Bryant, 27, was a fourth-round pick by the Steelers in 2014 but has missed 36 of a possible 80 regular-season games since then because of suspensions.
Last season, with the help of attorney Peter Ginsburg, Bryant was able to delay his suspension with an appeal by arguing that the league had failed to properly treat him for mental health issues including ADHD — a condition with which he was diagnosed as a child. Ultimately, the league rejected Bryant’s appeal and his arguments that his mental health issues were the reason he was unable to comply with the drug program and imposed his third suspension in four years.
Since the end of last season, a source said, Bryant has worked with the NFL and the NFLPA on ways to address his mental health issues and put him in a position where he feels his application for reinstatement has a chance to succeed. He has submitted to drug testing over the past couple of months and has consulted with the league and the union to get himself set up with mental health professionals and proper medication.
In May, the NFL and the NFLPA jointly announced the establishment of a new mental health and wellness committee as well as a new regulation for 2019 that requires every team to employ a mental health professional who works in its building.
At the same time, the two entities also established a joint pain management committee to conduct research into pain management and alternative therapies. That announcement has led many inside and outside the game to believe a change is coming in the league’s policy on and attitude toward drugs such as marijuana.
49ers reach deal with K Gould before deadline
Terms were not disclosed. The contract was announced as a four-year deal, but league sources told ESPN it’s a two-year, $10.5 million fully guaranteed contract that, including an option clause, could turn into a four-year, $19 million deal with $15 million guaranteed.
Gould’s deal, which his agent, Brian Mackler, and 49ers executive Paraag Marathe have been working on for months, reached a breakthrough over the weekend. At the start of the weekend, both sides thought it would be challenging to get it done, but they reached a compromise Sunday by installing an option clause.
The 49ers have an option in which they can pick up the remaining two years on Gould’s contract by the 17th week of the 2020 season, per a source. To do that, the 49ers would have to fully guarantee Gould $2.25 million at that time, then another $2.25 million on April 1, 2021.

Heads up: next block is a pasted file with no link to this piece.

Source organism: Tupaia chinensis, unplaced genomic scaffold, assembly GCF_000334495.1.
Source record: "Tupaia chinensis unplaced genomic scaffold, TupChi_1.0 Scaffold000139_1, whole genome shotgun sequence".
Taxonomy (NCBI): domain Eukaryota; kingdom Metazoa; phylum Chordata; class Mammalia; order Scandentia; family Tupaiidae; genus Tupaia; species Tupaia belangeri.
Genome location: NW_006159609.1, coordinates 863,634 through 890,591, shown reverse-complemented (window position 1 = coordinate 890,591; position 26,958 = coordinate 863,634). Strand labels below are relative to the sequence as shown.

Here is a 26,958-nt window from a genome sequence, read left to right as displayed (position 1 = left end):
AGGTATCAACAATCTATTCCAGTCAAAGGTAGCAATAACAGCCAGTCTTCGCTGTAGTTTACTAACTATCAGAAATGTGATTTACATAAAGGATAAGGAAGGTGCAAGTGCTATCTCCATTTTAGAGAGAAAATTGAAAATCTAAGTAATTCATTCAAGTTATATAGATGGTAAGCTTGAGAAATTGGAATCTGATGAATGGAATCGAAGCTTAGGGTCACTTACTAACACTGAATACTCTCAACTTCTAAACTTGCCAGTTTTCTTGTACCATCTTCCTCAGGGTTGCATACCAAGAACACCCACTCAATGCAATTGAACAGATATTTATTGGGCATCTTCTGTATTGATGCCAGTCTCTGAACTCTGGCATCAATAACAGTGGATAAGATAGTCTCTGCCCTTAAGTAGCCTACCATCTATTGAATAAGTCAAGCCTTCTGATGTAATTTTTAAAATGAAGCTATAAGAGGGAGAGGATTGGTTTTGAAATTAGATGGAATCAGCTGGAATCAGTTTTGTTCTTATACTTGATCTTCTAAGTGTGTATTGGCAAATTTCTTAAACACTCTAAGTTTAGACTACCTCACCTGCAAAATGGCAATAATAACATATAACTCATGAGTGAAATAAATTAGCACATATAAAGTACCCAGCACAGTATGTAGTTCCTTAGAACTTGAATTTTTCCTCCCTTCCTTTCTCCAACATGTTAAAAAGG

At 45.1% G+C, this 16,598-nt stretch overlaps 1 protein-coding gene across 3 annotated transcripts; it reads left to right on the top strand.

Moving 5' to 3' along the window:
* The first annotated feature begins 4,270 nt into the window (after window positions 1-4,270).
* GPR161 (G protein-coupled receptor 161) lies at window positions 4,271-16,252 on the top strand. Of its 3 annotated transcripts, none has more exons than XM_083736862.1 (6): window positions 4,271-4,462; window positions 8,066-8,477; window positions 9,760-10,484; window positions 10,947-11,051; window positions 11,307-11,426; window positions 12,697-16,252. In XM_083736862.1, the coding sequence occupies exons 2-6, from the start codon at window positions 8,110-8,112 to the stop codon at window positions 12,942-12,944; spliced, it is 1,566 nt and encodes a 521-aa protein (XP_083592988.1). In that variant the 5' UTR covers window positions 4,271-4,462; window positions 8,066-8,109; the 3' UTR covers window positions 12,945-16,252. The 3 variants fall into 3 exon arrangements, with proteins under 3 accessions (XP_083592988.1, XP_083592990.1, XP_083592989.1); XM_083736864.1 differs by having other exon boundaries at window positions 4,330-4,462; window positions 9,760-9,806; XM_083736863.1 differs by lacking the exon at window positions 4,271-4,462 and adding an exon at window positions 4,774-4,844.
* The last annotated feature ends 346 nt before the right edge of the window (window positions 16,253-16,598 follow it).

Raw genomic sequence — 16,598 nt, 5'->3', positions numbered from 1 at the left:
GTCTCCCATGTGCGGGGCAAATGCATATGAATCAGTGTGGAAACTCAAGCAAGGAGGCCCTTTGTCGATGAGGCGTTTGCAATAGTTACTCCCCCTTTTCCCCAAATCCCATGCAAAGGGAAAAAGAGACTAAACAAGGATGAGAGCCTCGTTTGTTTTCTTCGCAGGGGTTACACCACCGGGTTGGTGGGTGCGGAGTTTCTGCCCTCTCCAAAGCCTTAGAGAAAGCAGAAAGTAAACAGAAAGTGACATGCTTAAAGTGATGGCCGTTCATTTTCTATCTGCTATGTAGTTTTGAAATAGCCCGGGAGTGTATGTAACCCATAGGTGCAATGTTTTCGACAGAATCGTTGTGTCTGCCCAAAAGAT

The deal includes a $3 million signing bonus and a $3.15 million fully guaranteed base salary this season, then a fully guaranteed $4.35 million base salary in 2020, per a source. If the option is picked up, the deal would include a $4.5 million base salary in 2021 and a $4 million base salary in 2022.
“Over the years, Robbie has established himself as one of the best at his position in the NFL, which is precisely why we were so committed to working out a new contract with him,” 49ers general manager John Lynch said in a statement. “I would like to thank everyone who worked so hard to make this deal come to fruition. We are very happy to start off the year on the right foot with this agreement in place so that Robbie can get back with his teammates and focus on making the most out of the upcoming season.”
In April, an inability to come to terms on a long-term contract, combined with Gould’s desire to return closer to his Chicago home, prompted the kicker to shut down any further contract talks and to formally request a trade. The team said then it wouldn’t honor Gould’s request.
Gould, 36, had been living in a hotel near the Niners’ team facility in Santa Clara, California, the past two years while his wife and family remained in Chicago during the season.
In two seasons with the 49ers, Gould has been one of the league’s best kickers, making 72 of 75 field goal attempts. He led the league in field goal percentage (97.1) last season.
ESPN’s Nick Wagoner contributed to this report.
Deadline passes without new deal for Clowney
No trade is in the works for him, either, sources told ESPN’s Adam Schefter.
Clowney is expected to miss most, if not all, of training camp, as he still hasn’t signed his franchise tender, which is worth $15.967 million for the 2019 season.
The Texans tagged Clowney as a linebacker ($15.443 million) rather than as a defensive end ($17.128 million). However, because players receive the higher amount between the tag value or 120% of last year’s salary, Clowney is poised to get an additional $524,000 this season. He made $13.306 million, including a $1 million bonus, while playing on his fifth-year option in 2018.
The NFL Players Association is anticipated to file a grievance against the Texans over the position the team assigned Clowney when they used the franchise tag on him, league sources told Schefter.
Despite being tagged as a linebacker, Clowney played most of his snaps at defensive end in 2018, according to ESPN Stats & Information. He logged 729 at defensive end, 101 at defensive tackle and 33 at linebacker last season.
Clowney, who was named to his third consecutive Pro Bowl last season, finished 2018 with 47 tackles, nine sacks, a forced fumble and a fumble recovery. He also had 16 tackles for loss, which tied for ninth in the NFL last season, and he now has 53 tackles for loss over the past three seasons, which ranks third in the league.
Clowney, 26, the first overall pick of the 2014 draft, struggled with knee injuries early in his career, missing 15 games in his first two seasons. In 2016, he played through wrist and elbow injuries, appearing in 14 games and making the Pro Bowl for the first time. Since then, he has missed just one game over two seasons.
ESPN’s Sarah Barshop contributed to this report.